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Personal Response- Pablo Neruda

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Introduction

My annotations of Pablo Neruda's poems were a little shaky at first, because I was unable to account for reoccurring themes. The sheer volume of poems did not leave time for backtracking, and I often did not begin to star a common device until the second or third time it was iterated. As I neared the end of the packet, however, I had begun to recognize three motifs that appeared often to draw my interest and two major articles that Neruda seems to base his metaphors on in nearly every included poem. My noted motifs include diction dealing with gemstones and knives, while his metaphors seem to be divided mainly between water and earth. While I cannot say for sure what he means by these images, I noticed Neruda mention gemstones in several poems, namely "Piano" ["an emerald crossed the abysses" (Neruda 283)], "Black Pantheress" ["a rhombus of topaz or the gold of a hexagon" (Neruda 249); "the panther / of mineral eye" (Neruda 251)], and "The Poet" ["that time / when I cherished a leaflet of quartz" (Neruda 177)]. ...read more.

Middle

Albeit somewhat coarse to simplify each of these instances, I believe that Neruda mentions knives to signify power. It should be noted, however, that knives are not the focal point of any of these poems; they are simply images blended with other descriptions that add to the overall effect. I draw my conclusion of blades signifying power only because this seems to be the most logical explanation given the circumstances in which they are mentioned. "The Beggars," for example, speaks of remaking 'you' with qualities similar to that of a blade. To my understanding, the entire poem deals with the notion that everyone is poor in their beginnings- "[the poor] prefigure us" (Neruda 153)- and that we "trample them under" (Neruda 153) if we've seen that we've gained higher standing than they have. We are given this 'power' after we've been remade. Neruda himself speaks of power even more metaphorically, relating it to either earth or water. I did not begin to become blatantly sure of this until I reached the first division, entitled "Residence on Earth." ...read more.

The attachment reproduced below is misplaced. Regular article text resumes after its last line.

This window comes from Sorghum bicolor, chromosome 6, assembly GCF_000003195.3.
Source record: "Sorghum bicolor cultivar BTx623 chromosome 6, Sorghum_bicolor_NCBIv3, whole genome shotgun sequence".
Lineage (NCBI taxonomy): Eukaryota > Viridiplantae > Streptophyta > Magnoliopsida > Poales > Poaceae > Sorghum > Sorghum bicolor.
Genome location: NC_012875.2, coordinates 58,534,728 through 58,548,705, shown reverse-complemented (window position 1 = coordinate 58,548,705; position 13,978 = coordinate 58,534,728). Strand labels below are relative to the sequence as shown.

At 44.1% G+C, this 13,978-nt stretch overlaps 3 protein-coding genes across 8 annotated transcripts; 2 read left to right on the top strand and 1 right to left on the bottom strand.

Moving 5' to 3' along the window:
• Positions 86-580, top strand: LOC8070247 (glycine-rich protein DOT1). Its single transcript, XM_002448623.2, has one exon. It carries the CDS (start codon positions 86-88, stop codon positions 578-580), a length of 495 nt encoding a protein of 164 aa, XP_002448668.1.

Conclusion

Many of the poems that follow this one deal with similar imagery- "Fantom" speaks of "Your eyes struggling like oarsmen" (Neruda 49) and "Walking Around" of "a big wooly swan / awash on an ocean" (Neruda 77), for example. I believe that this change of setting for his metaphors reflects his change of perspective. While he was involved with the woman his first set of poems were about, he imagined her to be like the earth. Once he's distanced himself from her, however, he's realized she is not at all like what he'd thought. In a later section of the poem, Neruda himself speaks along these lines in the poem "Sonata With Some Pines." At this point, I believe that he has moved past not only seeing her as a forest, but also as a body of water. Now he proclaims "let us talk with the roots / and the malcontent waves" (Neruda 317). I took the roots in this expression to mean his relationship as it was during it length, and the malcontent waves to be how he reacted to her absence. By talking with each of theme, Neruda is reflecting on his past relationship. ...read more.

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